To target 3G/4G converged handset architectures, TriQuint Semiconductor provides the TriQuint unified Mobile Front-end architecture (TRIUMF; Fig. 3). The module provides an RF footprint that combines GSM, EDGE, WCDMA, and HSPA transmit functionality. In doing so, it promises to offer up to a 50-percent size reduction over standard multiband module solutions. By combining four separate PA modules into one, TRIUMF cuts handset assembly cost. It also miniaturizes the RF system, as a single converged PA module coupled with antenna switching, mode/ band, switch and duplexers will reduce front-end board area.

Although CMOS offers many compelling benefits in terms of cost-effective integration, CMOS PAs simply have not been able to match or surpass the performance of gallium-arsenide (GaAs) PAs in handsets. Patrick Morgan, Javelin Semiconductor's Vice President of Marketing, explains, "Axiom Microdevices developed a 2G PA architecture based on the distributed active transformer (DAT), which is a primarily analog technique. ACCO Semiconductor developed a new transistor technology for PAs called MASMOS. In summary, companies attempting to solve the CMOS PA challenge have followed three paths: digital signal processing, aggressive analog architecture derivations, or making significant process changes to the standard CMOS flow."

The JAV5001 PA from Javelin, which targets W-CDMA and HSPA wireless communications, is implemented in a standard CMOS process. This PA houses the transceiver together with the baseband. In a 3-x-3-mm package, the JAV5001 integrates circuitry for power regulation, PA bias, input and output matching, and power control. The PA operates on a single voltage supply. During W-CDMA modulation, it boasts linear output power to +28.0 dBm. The PA exhibits gain ranging from 5 dB in low-power mode to 27 dB in high-power mode. It provides an electro-static-discharge (ESD) HBM rating of 2.5 kV. Its adjacent channel leakage ratio (ACLR) is typically -40 dBc with a maximum of -38 dBc with a 5-MHz offset. The JAV5001 offers 40 percent power-added efficiency (PAE) in high-power mode and 28 percent PAE in medium-power mode. It features maximum noise of -150 dBm/Hz from 2400 to 2484 MHz to -147 dBm/Hz in the RX band with a 190-MHz offset.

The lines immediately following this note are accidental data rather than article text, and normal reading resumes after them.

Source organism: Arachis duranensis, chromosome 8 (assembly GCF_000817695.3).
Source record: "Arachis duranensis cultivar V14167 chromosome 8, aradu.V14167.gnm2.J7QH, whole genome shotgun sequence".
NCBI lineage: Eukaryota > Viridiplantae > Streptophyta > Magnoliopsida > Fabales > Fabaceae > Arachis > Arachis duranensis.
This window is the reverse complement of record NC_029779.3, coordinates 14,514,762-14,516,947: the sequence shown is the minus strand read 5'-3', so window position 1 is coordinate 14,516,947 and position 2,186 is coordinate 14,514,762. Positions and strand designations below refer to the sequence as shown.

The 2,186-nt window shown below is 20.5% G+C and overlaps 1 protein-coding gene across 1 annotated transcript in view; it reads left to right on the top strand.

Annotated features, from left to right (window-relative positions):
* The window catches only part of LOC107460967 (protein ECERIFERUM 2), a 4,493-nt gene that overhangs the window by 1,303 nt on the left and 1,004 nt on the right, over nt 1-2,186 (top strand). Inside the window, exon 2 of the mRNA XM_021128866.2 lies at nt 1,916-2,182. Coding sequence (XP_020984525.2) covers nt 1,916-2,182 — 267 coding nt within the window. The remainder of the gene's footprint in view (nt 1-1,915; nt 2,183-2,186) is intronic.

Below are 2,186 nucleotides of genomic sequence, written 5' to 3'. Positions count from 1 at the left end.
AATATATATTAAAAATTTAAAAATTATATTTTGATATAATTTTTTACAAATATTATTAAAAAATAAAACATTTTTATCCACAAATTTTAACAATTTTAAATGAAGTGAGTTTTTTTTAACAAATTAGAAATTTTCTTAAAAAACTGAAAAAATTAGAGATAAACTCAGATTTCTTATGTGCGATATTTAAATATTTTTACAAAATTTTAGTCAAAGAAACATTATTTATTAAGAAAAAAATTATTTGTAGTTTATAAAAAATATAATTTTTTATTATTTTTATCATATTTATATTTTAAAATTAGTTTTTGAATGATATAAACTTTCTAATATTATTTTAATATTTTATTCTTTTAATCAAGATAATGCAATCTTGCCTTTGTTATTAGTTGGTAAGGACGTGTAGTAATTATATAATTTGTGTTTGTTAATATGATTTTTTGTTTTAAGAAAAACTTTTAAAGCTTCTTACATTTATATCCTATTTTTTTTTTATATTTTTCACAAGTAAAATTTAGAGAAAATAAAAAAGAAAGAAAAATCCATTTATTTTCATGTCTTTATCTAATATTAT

As more high-frequency functions are handled or assisted by digital circuitry, the biggest obstacle is probably to maintain analog performance. As stated by Ramesh Ramchandani, Director, Marketing & Business Development at TowerJazz, "IC designers driving a true integration of both digital and analog functions onto a single chip are finding it increasingly difficult to get the performance out of their integrated chip as they would out of an analog chip. Many engineers are getting creative in finding circuit solutions to compromise for the lack of analog performance. However, one of the drawbacks here is the extra circuitry that must be included that can require additional capacitors, resistors, inductors, and other passive elements to bring the performance to par." The decades-old quandary still thrives: Integration is sorely needed, but it cannot be gained at the price of even a little performance